There's also this observation (my emphasis in boldface):
Obama came into office convinced that U.S. influence in the Middle East, as well as regional stability, revolved around one problem: the plight of the Palestinians. Resolving their conflict with Israel was the president’s top foreign policy from his first day in office. His belief that the U.S. was too close to Israel and that by establishing more daylight between the two allies, he could help broker an end to the long war between Jews and Arabs. To accomplish that goal, he picked fights with Israel, undermined its diplomatic position, and did his best to pressure the Israelis into making concessions that would please the Palestinians. The failure of this policy was foreordained since the Palestinians are still unable to recognize the legitimacy of a Jewish state no matter where its borders are drawn.

But the events of the past six years have also shown that his focus on the Palestinians as the source of the problem was a disastrous mistake. The Arab spring, civil war in Syria, the rise of ISIS, and the Iranian nuclear threat proved that the Palestinians had little or nothing to do with the most serious problems in the region. Indeed, by forcing Israel and the Saudis to cooperate against Iran with little attention being paid to the dead end peace process with the Palestinians, Obama has effectively debunked the core idea at the heart of his foreign policy.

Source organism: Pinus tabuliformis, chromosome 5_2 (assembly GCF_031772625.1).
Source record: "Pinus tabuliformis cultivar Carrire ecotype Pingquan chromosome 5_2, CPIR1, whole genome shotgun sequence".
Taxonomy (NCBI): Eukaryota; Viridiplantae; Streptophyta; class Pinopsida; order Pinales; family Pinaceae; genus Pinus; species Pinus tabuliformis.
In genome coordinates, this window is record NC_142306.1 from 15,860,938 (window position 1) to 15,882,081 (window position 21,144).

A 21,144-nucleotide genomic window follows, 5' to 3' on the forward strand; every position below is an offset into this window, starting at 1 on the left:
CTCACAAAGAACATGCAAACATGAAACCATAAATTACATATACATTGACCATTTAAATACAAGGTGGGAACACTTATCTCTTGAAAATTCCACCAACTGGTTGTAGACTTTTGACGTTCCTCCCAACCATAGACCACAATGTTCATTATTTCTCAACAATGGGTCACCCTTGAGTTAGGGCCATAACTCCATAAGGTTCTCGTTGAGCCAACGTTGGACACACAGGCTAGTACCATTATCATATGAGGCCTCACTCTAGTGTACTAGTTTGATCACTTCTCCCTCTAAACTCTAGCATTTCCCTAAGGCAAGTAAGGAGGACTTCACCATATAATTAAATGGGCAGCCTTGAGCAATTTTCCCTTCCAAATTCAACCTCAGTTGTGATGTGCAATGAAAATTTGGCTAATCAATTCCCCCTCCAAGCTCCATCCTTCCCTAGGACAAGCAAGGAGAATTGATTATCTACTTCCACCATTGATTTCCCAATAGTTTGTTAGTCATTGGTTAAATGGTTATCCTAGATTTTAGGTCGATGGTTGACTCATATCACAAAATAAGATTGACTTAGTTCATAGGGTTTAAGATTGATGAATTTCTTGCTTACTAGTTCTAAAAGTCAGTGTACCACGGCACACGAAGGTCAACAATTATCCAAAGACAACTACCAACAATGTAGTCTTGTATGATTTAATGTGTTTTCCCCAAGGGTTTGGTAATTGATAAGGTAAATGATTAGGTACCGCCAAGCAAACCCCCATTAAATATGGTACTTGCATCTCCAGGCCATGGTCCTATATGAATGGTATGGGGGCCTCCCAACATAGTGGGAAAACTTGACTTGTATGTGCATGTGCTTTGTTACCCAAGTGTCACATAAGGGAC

Hello Kitty Monstrosity of the Day: Hello NYPD


The Cinema-Mad Sibling Recommends: "Kung Fury"

This awesomely lunatic, over-the-top homage to 80s cinema hit the Internet last week, and you really have to see it to believe it. 

BONUS: Music video tie-in starring a real 80s pop culture icon. Enjoy, my lovelies! 

Sunday, May 31, 2015

All Movie Reviews

Wow, now that I've put all my movie reviews together in one place, I'm thinking: Have I really written THAT many reviews?  That's not counting the movies I've seen that I didn't write reviews for because I was short on time!

For your entertainment, here are all my reviews organized alphabetically.  All grades are listed after the movie titles.  I've also linked this list to the right, so you can have easy access to the movie review archive.  By the way, I haven't gone back to check the embedded links in 8 years' worth of reviews, so there may be some instances of link death in older entries.

Current number of reviews:  108.
Updated most recently on June 19, 2015 with Jurassic World.

Movie Review: Mad Max: Fury Road (2015)

Hell on Wheels.